pH Buffering

pH buffering

In this article, we’ll take a look at pH buffering.

Maintaining clean and safe swimming pools requires controlling the pH levels through pH buffering. pH refers to the level of acidity or alkalinity of a solution and is measured on a scale of 0 to 14, with 7 being neutral, below 7 acidic, and above 7 alkaline.

Maintaining stable pH levels is challenging, as chemical reactions occurring in pool water can cause significant fluctuations. These fluctuations can affect water clarity, chlorine efficacy, swimmer comfort, and other aspects of pool water quality. pH buffering involves the use of total alkalinity, which stabilises pH and prevents significant changes.

Total alkalinity is a combination of three chemicals – bicarbonate, carbonate, and carbonic acid. Testing the levels of total alkalinity weekly is essential, with recommended levels between 80 and 200 ppm.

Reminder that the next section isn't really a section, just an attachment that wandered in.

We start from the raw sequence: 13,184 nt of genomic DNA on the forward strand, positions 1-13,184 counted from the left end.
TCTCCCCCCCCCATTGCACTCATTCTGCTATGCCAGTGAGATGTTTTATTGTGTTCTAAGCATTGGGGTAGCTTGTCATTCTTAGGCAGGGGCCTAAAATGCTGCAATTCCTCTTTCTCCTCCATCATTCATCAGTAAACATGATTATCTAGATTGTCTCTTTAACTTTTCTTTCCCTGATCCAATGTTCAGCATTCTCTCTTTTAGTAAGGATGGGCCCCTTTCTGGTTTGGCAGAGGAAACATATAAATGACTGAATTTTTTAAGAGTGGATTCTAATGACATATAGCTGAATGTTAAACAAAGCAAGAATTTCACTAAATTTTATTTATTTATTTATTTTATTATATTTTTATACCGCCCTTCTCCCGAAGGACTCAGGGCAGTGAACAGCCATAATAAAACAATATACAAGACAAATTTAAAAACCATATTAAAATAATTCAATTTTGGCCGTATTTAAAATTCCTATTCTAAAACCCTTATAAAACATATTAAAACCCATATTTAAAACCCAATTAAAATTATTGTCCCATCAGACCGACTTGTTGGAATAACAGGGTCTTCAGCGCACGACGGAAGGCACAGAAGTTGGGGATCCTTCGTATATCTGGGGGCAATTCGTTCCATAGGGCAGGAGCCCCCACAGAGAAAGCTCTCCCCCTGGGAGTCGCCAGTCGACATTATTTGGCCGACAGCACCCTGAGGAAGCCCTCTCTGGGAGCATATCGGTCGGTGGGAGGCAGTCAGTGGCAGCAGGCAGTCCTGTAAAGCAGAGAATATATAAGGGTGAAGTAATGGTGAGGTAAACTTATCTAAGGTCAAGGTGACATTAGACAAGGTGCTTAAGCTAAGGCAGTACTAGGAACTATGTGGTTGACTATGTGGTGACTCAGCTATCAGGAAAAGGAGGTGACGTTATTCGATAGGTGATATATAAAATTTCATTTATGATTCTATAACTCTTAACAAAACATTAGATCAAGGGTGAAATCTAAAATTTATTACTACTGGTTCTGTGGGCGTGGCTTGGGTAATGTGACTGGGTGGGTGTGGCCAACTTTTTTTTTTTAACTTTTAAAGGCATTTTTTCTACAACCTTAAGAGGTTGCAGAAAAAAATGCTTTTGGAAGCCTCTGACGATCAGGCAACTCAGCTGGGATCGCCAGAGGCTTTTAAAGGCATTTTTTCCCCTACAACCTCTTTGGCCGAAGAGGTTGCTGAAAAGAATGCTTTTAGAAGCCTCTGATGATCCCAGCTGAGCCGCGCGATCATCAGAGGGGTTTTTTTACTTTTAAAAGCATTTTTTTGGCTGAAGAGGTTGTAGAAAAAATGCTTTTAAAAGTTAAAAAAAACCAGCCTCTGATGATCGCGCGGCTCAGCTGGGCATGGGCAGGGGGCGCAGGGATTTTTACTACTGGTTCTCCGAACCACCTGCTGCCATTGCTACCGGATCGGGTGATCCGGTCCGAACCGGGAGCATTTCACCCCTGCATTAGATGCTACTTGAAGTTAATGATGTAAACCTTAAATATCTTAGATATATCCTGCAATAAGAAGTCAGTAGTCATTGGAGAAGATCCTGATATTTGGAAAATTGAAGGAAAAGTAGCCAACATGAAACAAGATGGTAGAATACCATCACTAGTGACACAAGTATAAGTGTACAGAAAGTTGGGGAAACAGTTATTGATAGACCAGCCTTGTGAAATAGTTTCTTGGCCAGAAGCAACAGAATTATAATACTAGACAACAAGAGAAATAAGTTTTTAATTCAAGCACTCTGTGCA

Low total alkalinity levels cause “pH bounce,” where pH levels fluctuate uncontrollably, making it challenging to control pH levels. To address pH bounce, we can use sodium bicarbonate is to increase total alkalinity levels. On the other hand, high total alkalinity levels cause “pH lock,” where pH levels become unresponsive to efforts to increase or decrease them. Diluting pool water with fresh water reduces total alkalinity levels, resolving pH lock.

To summarise, pH buffering is essential for maintaining the quality of pool water, ensuring that it remains safe and enjoyable for swimmers. Regular testing of total alkalinity levels and appropriate adjustments prevent fluctuations in pH levels, helping to maintain stable and suitable pH levels for swimming pools.